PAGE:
And now he has started another form of abuse financial support. We have been to counselling at a place called Family Life Centre where professional people give counselling, also to a psychiatrist and them also Retrouvaille and it has not worked for us. Maybe what I should accept that it was not meant to be and it is time to walk away. I have found peace with religion and going to church and praying.

But no man should have feel he has a right to raise his hand or even his voice to you. What he did was wrong and should not be allowed to do it again. Saying sorry is not enough but showing it in other ways goes a long way. And he needs to sort his agression issues out and not take his frustration out on you because you are not his DOORMAT or PUNCHING BAG. How would he feel if somebody beat up his sister or mother and broke their leg would he stand back and do nothing or say nothing.

I am sorry if I am to much please say so. If you have faith and hope in him that he will never do this to you again then give it the chance but you feel deep down inside that you are afraid that he will do it again then let him know how you feel. And life is not going to go back to normal in such a short space of time he has to earn your trust and respect and he needs to start respecting you not only as his wife but the mother of his children.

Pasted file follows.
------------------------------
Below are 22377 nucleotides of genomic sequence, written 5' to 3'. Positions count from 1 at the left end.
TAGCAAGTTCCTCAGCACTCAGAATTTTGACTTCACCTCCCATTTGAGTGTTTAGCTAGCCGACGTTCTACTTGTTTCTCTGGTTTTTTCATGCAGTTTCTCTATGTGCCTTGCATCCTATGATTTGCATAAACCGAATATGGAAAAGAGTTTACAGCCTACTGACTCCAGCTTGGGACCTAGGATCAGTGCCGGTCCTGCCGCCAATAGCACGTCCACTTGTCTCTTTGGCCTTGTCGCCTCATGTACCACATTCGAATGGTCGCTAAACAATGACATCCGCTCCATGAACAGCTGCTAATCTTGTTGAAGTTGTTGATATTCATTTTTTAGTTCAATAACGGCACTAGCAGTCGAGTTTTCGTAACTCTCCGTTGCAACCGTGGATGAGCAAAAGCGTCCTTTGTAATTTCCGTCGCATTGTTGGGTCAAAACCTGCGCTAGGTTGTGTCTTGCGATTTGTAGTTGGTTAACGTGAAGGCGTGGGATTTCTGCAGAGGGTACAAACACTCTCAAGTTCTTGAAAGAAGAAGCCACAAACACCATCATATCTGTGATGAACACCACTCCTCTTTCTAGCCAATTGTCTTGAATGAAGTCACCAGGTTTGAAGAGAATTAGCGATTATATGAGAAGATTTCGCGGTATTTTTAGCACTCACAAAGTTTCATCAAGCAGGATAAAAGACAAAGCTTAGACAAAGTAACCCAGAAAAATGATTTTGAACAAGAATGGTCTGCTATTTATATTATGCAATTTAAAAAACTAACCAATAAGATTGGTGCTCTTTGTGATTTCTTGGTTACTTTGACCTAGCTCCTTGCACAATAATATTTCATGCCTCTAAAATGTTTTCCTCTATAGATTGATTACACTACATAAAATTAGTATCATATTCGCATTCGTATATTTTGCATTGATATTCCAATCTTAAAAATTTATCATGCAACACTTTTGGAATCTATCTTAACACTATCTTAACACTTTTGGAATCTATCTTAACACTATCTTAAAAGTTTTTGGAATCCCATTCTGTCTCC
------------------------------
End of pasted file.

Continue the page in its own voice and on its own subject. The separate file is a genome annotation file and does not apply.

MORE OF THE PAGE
COLOR=DarkOrange]Don’t Give Up
You may be tired…
still, don’t give up.
You may feel alone…
still… don’t give up.
You may feel like you’ve been in the storm too long…
still… don’t give up.
You may feel like the enemy is beating you down…
don’t give up.
You may feel like no one cares and no one sees you…
don’t give up.
You may feel smothered with responsibilities, work and bills…
don’t give up.
You may feel defeated, angry, hurt, put down and fed up…
Don’t give up ! God is with you
In God’s time your breakthrough will come because of your
perseverance, faith and your willingness to learn. Stay open and
optimistic because your next blessing will probably
come from the most unexpected person or place.
Remember, always stay in the Light, keep on keep’n on.
Be Blessed…